What’s new with iOS 6?
It’s easy to get turn-by-turn navigational assistance from Siri, but a rash of wrong map directions and missing features can make you wonder why you suddenly feel the need for more than just your iPhone. Don’t let it get to you, though. Just sit back, relax, and ask Siri about your favorite sports team and where to watch the game; complain about it using iOS 6’s built-in Facebook updates; or tweet about it to release some frustration. What might really come in handy is a passbook ticket to Castries, Saint Lucia, where you can capture some awesome panoramic shots for your shared photo streams. There, calls from the office can be ignored with the Do Not Disturb phone feature or a custom photo message reply of a medley of palm trees. In fact, there are plenty of new and updated toys – from the Facetime to Find My Friends features – on the iPhone5. And no, you don’t have to be in St. Lucia to use them, though I recommend giving it a try. Talk about the accessibility features, Chinese features, and new store updates.
Still listed as Beta. I’m glad it’s getting some updates. Siri can now tell you about sports, update your Facebook or Twitter, launch an app, reserve a table at the latest trendy restaurant, and help you end your evening with tickets to a movie.
There is a lot of controversy over this new feature. All prior iOS devices had Google’s mapping software built in, but this new version is from Apple, TomTom, and more. Accuracy and an ability to actually get you somewhere are expectations of any map, but so far the experience has fallen short of Apple’s design perfectionism. No official response has been made to the user outcry, but they have posted a featured section in the app store linking to other map apps.
Consolidation, simplicity, and minimalism are responses to lack of Near Field Communication (NFC) here. All your membership cards, coupons, event tickets, and boarding passes can be stored in one app. Some have complained about errors when attempting to load the app store link, but right out of the gate this new app has been very popular, which hypothetically could be causing app store woes.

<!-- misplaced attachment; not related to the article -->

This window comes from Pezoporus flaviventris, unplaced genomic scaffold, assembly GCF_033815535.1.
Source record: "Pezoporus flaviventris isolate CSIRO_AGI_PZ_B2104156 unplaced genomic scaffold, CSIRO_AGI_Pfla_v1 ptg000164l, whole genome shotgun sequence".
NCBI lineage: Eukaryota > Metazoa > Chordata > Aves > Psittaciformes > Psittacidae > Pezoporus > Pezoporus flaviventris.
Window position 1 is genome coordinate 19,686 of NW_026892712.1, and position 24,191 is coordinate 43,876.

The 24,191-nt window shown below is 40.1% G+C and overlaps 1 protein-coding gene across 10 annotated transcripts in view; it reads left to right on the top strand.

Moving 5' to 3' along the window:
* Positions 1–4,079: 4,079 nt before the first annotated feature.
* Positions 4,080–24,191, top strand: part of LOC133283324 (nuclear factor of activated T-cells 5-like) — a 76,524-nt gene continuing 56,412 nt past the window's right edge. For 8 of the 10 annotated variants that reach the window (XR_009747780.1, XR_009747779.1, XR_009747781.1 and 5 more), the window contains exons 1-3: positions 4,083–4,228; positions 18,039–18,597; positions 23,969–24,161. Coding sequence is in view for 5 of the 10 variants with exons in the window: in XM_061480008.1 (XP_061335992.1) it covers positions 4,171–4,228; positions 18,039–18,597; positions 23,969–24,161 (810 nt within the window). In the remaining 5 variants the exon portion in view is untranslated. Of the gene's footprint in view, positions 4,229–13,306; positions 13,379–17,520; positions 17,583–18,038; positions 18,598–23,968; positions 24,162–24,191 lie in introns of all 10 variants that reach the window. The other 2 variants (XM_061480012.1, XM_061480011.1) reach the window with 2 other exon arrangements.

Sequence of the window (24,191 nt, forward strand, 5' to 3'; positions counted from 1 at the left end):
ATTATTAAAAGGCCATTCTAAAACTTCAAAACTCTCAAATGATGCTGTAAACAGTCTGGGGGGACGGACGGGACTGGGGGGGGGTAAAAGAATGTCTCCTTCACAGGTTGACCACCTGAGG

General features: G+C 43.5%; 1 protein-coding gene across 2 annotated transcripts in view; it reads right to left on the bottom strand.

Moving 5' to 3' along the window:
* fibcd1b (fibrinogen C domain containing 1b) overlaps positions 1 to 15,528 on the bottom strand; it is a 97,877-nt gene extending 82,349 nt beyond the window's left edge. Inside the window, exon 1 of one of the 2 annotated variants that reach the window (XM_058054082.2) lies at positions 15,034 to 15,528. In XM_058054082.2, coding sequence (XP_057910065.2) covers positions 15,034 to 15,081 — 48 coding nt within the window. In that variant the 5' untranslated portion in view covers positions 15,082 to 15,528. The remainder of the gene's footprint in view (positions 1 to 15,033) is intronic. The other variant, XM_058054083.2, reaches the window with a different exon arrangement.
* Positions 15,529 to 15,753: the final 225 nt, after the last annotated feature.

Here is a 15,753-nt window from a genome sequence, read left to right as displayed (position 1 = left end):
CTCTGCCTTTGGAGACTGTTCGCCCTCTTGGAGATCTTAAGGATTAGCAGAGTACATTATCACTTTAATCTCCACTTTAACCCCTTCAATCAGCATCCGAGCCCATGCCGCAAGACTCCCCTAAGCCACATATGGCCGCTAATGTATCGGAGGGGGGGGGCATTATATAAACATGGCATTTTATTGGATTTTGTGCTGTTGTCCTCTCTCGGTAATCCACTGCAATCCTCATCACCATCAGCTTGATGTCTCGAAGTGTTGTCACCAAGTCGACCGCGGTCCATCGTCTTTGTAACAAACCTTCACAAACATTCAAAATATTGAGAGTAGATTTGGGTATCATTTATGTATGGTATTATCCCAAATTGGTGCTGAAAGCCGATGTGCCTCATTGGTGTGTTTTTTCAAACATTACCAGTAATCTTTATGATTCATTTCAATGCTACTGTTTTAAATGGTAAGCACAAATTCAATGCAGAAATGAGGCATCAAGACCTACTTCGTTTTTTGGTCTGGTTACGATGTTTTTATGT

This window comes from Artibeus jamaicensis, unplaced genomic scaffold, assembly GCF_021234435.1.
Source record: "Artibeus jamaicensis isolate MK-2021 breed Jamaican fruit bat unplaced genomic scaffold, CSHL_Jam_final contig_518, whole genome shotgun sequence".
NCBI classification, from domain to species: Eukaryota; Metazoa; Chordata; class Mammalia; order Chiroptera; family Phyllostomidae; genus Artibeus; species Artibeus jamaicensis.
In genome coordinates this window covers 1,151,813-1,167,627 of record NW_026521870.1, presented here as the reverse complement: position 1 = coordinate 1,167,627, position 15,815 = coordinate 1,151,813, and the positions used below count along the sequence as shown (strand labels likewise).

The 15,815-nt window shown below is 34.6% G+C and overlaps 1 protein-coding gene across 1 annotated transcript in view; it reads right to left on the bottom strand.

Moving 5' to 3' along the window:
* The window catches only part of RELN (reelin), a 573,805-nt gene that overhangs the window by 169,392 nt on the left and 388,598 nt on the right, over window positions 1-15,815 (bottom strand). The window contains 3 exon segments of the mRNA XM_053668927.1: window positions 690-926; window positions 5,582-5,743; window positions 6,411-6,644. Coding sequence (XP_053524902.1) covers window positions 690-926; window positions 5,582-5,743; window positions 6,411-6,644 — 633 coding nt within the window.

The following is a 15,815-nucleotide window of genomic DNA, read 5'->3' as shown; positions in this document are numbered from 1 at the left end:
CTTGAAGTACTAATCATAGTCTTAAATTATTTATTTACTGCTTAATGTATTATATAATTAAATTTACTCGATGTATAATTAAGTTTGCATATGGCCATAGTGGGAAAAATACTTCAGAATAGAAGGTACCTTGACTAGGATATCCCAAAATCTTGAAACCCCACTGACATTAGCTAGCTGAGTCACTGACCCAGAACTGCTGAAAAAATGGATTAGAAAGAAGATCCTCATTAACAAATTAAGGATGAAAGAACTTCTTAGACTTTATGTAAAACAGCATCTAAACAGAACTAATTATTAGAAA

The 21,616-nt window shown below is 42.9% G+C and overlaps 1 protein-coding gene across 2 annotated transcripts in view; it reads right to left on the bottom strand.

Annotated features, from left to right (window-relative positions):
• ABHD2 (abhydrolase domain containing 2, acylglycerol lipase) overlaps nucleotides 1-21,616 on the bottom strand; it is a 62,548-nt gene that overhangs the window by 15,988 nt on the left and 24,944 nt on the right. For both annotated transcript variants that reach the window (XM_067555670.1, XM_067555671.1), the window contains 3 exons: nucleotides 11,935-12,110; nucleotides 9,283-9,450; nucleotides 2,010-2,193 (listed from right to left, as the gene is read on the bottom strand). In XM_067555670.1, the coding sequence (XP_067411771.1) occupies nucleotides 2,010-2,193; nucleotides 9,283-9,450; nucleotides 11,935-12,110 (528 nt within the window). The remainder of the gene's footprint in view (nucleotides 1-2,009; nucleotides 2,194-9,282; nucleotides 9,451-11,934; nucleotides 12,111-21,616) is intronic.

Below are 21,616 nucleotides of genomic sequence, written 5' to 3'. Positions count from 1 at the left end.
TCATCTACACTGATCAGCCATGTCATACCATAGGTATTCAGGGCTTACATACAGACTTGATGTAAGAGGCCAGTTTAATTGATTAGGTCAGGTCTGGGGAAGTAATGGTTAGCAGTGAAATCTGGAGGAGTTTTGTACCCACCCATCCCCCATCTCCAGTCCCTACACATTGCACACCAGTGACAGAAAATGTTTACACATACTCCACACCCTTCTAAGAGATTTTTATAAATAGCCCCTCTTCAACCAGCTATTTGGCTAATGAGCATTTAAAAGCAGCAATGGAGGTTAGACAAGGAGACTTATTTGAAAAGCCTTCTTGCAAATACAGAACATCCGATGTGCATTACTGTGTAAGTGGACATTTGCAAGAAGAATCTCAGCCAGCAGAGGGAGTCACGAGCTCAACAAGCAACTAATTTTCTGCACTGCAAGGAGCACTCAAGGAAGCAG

FaceTime and Phone
Now you can use FaceTime over your cellular data plan – 3G for the 3GS, 4 and 4S models; and LTE with the iPhone 5. Service providers have had mixed results with AT&T, which blocks it unless you have a shared data plan. Verizon is also happy to charge you with any overages and not fight the FCC. This app is great for getting in touch with someone who is down a phone and has an iPad around. With a retina display you can clearly see who is calling in on your video chat and choose to ignore it or not. You can reply with a text, send a caller straight to voicemail, or set a reminder instead of taking the call.
Safari, Sharing, and Accessibility
Take your browsing to the cloud; start on one device and move to the next. You can, for instance, move entire web pages to your reading list for offline viewing, instead. However you decide to approach a site, when you are ready you can easily go full screen to focus on your task or zoom in on specifics; or retain a normal size to share what you find on Twitter or Facebook. For those with attention management problems or anyone assisting students with disabilities, you will find new features to reinforce focus by disabling the home button until a teacher overrides it. Finally, iOS 6 offers updates to VoiceOver and AssistiveTouch.
Find My iPhone, My Friends, and share a Photostream
Looking for someone or something? A new lost mode for your iPad or iPhone can send a message while you continue to track it in lockdown mode, which requires a password. After it’s back in your hands – and you’re $50 poorer after gifting a good Samaritan – go ahead and find your friends’ set alerts when they finally leave work to head over. That way you can prepare your Shared Photostream of panoramas and send them to your Apple TV for a party, where you’re likely to take some new ones that can be added instantly.
Siri, Safari, iPhone, FaceTime, Passbook, Apple TV, iPad, and iOS are trademarks of Apple, Inc.
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